Diabetes is a group of diseases marked by high levels of blood glucose resulting from defects in insulin production, insulin action, or both. Diabetes can lead to serious complications and premature death, but people with diabetes can take steps to control the disease and lower the risk of complications. Below are the most frequently asked questions about the disease:Read More
Peripheral blood mononuclear cells (PBMCs) contain primarily lymphocytes and monocytes and after their isolation from whole blood, can be used in a wide variety of critical in vitro studies. They find particular use in the fields of immunology, cell regeneration studies, cancer and drug discovery. Activation in various culture media is a necessary procedure for such studies as immunoglobulin production, lymphocyte/monocytes culturing, or isolation and expansion of infectious viruses such as HIV.Read More
The peripheral blood mononuclear cell (PBMC) is a most versatile biospecimen, containing a variety of cells that play a critical role in the healthy functioning of the body's immune system. PBMCs can be readily separated from whole blood specimens, and provide a reliable tool for studying a plethora of pathologic processes including infectious diseases, autoimmune disorders and cancer. In addition, studies show that PBMCs may be a useful source for regenerative therapies due to their ability to differentiate into multiple cell types.Read More
Isolation of human peripheral blood mononuclear cells (PBMC) is one of the most commonly performed tests for studying a wide range of human biological responses and diseases. For example, researchers who are looking into immune responses to vaccines or new immunotherapy modalities or are seeking a better understanding of the molecular basis of immune system function often source PBMC specimens. PBMCs find wide use in drug testing and target discovery, toxicology studies, cancer stem cell research, regenerative investigations and xenografting. Protocols often call for obtaining human PBMCs from both normal donors and from patients with diseases such as cancer or autoimmune/inflammatory conditions.Read More
Immunology is the study of how organisms defend the body from invading microorganisms.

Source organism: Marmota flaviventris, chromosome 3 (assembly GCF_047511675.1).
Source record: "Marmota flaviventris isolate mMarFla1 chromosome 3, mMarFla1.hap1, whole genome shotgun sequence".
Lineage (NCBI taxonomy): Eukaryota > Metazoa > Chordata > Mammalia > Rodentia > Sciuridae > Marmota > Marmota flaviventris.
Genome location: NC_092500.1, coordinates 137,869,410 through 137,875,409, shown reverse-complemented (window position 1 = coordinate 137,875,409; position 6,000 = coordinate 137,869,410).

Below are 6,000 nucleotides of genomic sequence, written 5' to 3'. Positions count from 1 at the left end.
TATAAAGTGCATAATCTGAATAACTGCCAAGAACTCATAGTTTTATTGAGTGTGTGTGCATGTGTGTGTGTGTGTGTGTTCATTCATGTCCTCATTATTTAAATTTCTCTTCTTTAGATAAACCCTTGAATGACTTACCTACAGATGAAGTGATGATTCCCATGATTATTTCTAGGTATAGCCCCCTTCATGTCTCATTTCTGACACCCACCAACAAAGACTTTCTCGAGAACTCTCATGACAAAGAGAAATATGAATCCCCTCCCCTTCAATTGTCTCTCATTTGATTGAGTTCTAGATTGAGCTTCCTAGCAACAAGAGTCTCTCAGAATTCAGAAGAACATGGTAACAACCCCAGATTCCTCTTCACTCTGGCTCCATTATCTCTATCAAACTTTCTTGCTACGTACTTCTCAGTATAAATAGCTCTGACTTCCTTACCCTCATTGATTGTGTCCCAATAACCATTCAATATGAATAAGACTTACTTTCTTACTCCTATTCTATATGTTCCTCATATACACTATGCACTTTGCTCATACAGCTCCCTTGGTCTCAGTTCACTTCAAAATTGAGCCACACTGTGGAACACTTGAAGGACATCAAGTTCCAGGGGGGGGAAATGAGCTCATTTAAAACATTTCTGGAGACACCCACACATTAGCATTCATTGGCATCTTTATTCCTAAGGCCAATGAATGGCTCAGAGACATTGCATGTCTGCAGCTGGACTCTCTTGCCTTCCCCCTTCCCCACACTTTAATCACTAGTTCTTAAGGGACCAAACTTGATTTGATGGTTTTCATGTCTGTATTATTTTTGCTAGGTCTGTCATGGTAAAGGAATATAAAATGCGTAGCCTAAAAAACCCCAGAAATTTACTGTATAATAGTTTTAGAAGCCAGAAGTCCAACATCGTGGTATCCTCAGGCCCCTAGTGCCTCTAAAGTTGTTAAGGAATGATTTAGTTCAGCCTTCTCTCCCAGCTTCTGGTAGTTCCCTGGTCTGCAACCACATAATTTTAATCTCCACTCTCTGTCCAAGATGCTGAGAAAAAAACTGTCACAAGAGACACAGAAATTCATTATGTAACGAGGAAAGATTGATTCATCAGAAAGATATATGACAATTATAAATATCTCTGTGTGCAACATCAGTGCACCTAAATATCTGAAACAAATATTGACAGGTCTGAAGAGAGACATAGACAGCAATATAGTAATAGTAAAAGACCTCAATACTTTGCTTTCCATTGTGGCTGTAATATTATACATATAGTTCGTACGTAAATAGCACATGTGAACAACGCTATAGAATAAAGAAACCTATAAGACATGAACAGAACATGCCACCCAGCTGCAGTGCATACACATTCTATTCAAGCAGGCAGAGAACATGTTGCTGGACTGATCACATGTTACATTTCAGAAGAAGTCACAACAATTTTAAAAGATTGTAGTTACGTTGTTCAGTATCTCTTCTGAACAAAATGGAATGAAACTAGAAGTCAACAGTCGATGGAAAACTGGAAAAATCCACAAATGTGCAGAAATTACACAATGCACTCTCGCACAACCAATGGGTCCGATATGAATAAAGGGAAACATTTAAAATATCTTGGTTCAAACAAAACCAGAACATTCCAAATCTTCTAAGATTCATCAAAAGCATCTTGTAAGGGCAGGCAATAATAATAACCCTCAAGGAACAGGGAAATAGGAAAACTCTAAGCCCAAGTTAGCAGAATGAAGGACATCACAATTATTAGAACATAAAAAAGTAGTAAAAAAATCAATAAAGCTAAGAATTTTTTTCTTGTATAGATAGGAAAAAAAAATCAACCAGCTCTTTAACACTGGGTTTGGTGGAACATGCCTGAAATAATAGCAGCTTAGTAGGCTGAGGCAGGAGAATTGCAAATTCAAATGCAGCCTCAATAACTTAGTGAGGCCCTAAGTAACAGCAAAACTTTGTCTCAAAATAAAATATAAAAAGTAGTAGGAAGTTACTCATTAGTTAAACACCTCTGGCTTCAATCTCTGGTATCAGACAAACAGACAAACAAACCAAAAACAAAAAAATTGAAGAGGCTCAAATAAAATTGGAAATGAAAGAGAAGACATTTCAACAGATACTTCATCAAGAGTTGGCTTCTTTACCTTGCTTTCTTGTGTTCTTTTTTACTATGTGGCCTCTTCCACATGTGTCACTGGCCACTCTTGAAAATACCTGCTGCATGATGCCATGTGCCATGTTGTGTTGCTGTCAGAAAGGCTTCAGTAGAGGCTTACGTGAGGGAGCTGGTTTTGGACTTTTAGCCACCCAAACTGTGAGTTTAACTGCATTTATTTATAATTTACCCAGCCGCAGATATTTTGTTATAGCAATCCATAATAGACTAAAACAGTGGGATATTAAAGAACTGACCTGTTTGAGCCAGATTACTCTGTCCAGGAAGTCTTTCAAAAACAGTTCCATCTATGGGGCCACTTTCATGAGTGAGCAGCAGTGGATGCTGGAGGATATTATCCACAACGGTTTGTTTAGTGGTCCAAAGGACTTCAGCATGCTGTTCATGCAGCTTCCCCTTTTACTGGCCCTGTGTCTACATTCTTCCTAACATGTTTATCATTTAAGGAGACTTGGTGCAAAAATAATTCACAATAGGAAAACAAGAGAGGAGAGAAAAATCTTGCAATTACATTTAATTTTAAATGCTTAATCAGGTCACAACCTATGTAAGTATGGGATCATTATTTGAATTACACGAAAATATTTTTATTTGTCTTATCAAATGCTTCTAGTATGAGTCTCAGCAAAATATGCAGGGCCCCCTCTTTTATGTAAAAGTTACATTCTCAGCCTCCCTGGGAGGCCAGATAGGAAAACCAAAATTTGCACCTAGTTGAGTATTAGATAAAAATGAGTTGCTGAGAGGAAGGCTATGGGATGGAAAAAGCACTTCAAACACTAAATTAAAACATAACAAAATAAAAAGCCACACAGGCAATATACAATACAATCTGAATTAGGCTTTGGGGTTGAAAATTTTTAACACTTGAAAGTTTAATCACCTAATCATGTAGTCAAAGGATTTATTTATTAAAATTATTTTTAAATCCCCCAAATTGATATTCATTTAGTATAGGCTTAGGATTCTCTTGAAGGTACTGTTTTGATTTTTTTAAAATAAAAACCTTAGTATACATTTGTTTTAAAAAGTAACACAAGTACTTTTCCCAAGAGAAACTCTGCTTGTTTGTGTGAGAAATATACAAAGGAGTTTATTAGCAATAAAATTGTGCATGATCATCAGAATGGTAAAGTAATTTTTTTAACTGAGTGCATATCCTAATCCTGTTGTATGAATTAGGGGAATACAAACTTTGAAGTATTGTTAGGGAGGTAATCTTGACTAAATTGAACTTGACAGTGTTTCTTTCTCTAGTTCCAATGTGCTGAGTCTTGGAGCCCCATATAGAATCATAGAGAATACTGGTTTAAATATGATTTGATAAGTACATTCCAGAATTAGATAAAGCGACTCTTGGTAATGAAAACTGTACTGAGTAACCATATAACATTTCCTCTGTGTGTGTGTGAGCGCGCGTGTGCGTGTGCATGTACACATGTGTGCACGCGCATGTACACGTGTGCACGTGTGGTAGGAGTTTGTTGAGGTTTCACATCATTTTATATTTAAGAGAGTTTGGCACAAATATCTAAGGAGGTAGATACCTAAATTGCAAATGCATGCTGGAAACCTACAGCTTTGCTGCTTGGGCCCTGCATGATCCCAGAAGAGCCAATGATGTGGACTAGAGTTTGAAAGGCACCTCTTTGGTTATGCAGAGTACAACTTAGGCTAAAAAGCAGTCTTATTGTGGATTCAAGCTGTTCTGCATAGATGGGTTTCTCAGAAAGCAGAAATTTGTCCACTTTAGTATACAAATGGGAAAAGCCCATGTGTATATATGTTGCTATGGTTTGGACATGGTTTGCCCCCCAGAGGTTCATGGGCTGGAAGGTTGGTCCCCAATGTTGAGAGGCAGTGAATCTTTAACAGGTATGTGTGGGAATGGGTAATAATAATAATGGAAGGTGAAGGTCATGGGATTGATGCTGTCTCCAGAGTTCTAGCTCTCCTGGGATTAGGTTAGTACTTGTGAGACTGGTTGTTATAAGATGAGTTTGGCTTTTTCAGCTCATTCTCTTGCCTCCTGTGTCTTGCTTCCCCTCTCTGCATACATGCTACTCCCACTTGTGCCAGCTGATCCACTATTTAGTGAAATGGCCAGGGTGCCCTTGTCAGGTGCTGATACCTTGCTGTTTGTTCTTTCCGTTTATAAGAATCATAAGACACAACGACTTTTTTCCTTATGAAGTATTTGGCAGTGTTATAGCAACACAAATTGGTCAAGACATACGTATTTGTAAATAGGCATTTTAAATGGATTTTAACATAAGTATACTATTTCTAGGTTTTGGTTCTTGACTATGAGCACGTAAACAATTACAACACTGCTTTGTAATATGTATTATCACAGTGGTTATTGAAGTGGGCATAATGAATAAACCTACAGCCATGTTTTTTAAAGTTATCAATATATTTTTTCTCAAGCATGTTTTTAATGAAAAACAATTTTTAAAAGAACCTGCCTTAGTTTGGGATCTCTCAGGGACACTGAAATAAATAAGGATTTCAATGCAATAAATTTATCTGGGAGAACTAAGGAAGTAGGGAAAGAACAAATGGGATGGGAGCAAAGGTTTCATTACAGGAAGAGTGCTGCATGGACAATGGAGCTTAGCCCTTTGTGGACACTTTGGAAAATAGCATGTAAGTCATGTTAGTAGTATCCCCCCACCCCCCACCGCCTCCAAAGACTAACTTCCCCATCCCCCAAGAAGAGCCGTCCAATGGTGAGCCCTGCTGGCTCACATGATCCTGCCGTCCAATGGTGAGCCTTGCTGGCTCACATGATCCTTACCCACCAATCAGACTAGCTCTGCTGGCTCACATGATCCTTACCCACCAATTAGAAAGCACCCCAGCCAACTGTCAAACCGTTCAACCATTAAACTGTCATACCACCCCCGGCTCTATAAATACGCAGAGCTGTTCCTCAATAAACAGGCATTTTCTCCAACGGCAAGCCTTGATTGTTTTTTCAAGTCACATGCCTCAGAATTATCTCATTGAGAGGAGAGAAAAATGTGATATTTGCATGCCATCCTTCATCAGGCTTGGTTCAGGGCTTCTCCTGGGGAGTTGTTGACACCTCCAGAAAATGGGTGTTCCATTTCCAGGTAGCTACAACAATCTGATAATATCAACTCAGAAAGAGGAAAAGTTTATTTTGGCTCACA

Significant advances in the field include the identification of the two arms of immune responses known as 'innate' and 'adaptive.' Initially, innate immunity was considered to be a relatively nonspecific and simple part of the overall immune response, while adaptive immunity was believed to provide antigen-specific protection from microbial and viral infection. (1)
Researchers are interested in the inner workings of the immune system, particularly peripheral blood mononuclear cells (PBMCs), which include white blood cells, that are key responders to infection. They found a whole host of genes in these cells which varied in their transcription. Assessing gene expression profiles from readily available tissues, such as peripheral blood, would be useful and desirable in clinical practice. Importantly, the conversion of blood gene expression data into practical diagnostics could be a turning point in molecular medicine and personalized genomics. (2)Read More
The advancements in cancer drug discovery have really exploded in the last decade, but there have been specific crucial scientific breakthroughs that have changed the course of targeted cancer therapy and personalized medicine. The field of oncology is burgeoning and current research is addressing specific “tumors” instead of specific “cancers.” For instance, breast cancer is not just one type of cancer. There are 6 known types of breast cancers. The discovery of genetic mutations and biological influences of various tumors, sets the stage for a new field of clinical research in the area of targeted cancer therapy. This paradigm shift is due largely to the following discoveries:Read More